The Learning Curve
1) Babies less than a year old accept the water more readily than older children. Often, they willingly go underwater during their first lesson, whereas a child over the age of 2 may require 8 – 10 lessons before submerging their heads.
2) Fear of water is acquired as a child grows older. The longer a baby is kept away from water, the more likely they are to be afraid.
3)Babies are adapted to swimming.When they are submerged, they automatically hold their breath and their swim strokes resemble dolphins ( excellent butterfly leg action). However, these natural instincts begin to fade as early as 3 months.
The Physical Development
4) Babies can exercise more muscles in the water. They are less restricted by gravity and their inability to sit, stand or walk on land. This increased strength often manifests itself in early learning of physical skills, like crawling and walking.
5) Swimming improves babies’ cardiovascular fitness. Babies are obviously limited in how much they can improve their endurance, however swimming does have a beneficial effect.
6) Early control of movement in water gives children a head start in learning basic swimming skills.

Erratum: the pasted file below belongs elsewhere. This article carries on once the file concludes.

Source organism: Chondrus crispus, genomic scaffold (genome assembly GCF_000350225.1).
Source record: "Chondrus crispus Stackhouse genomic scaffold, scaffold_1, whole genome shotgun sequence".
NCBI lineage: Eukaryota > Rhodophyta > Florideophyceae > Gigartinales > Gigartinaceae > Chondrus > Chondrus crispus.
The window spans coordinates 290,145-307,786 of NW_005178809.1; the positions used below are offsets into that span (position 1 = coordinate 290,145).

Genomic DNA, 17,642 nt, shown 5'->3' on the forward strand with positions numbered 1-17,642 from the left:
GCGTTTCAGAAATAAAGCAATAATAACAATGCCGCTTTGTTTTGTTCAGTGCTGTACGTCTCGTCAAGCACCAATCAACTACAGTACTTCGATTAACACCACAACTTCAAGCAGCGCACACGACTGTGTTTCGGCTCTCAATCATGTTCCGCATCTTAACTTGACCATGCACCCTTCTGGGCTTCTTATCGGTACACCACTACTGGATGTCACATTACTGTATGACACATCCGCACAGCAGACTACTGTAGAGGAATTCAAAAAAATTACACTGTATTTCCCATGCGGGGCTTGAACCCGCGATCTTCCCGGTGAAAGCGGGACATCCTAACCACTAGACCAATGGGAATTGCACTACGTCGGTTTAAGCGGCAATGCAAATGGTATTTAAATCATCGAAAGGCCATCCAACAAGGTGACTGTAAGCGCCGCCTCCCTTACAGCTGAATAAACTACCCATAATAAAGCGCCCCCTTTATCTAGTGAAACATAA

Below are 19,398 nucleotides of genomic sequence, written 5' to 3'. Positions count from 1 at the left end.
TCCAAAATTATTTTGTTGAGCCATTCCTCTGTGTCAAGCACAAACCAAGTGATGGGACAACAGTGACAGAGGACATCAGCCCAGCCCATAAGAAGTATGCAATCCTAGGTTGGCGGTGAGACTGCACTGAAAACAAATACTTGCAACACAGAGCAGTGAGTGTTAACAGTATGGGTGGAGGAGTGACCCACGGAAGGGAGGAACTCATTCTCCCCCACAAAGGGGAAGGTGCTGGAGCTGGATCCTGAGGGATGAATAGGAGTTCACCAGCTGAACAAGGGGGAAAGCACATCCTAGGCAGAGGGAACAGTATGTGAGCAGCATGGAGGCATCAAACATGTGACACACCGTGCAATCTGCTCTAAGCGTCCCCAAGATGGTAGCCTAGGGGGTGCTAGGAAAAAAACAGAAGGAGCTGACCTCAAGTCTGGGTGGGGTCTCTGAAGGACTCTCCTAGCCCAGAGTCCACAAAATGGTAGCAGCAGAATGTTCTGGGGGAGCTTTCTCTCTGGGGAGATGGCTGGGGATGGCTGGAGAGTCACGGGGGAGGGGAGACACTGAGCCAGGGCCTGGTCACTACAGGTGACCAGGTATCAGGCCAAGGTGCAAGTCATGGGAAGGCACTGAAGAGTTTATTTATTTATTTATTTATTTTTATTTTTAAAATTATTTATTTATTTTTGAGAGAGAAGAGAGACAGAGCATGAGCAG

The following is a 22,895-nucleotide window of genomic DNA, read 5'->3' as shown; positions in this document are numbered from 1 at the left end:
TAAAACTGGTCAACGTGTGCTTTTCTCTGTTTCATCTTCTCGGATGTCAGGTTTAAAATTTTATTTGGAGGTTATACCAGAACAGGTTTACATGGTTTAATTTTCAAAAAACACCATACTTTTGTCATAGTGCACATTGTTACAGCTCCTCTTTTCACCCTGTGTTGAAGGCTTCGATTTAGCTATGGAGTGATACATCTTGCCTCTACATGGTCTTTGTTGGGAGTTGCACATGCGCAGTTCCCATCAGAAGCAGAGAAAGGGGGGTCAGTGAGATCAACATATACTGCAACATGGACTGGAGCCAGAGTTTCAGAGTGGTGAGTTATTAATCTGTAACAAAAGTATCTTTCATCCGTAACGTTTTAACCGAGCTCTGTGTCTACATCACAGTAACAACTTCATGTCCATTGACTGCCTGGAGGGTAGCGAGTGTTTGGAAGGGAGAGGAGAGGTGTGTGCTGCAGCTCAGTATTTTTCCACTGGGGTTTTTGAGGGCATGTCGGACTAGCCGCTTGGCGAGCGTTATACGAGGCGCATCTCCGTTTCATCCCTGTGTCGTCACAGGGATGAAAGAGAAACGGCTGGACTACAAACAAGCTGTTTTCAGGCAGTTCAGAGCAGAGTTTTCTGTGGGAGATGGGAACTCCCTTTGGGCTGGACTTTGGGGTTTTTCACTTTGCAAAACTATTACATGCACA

7) Water helps improve co-ordination and balance by encouraging babies to move bilaterally to maintain their equilibrium (balance).
8) Warm water, gentle exercise and fun equates to a relaxed, stimulated and hungry baby, therefore they usually eat and sleep much better on swim days.
The Psychological Development
9) Babies flourish in the focused attention that their parents can offer them during swimming lessons. Parents often confess that the lessons provide 30 minutes of “ quality” time without interruption.
10) As babies learn how to manoeuvre in the water on their own, their self confidence and independence grows. This can be clearly seen by their huge smiles and enthusiasm to please/repeat.
11) Swimming provides babies with a lot of skin to skin contact with their parents, that psychologists say, may deepen and enhance the special bond between babies and parents.
12) Learning to swim is not only a fun, healthy activity but a safety precaution as well. All children should learn how to swim to reduce their chances of drowning and to free them from the paralysing effects of fear and panic when near water.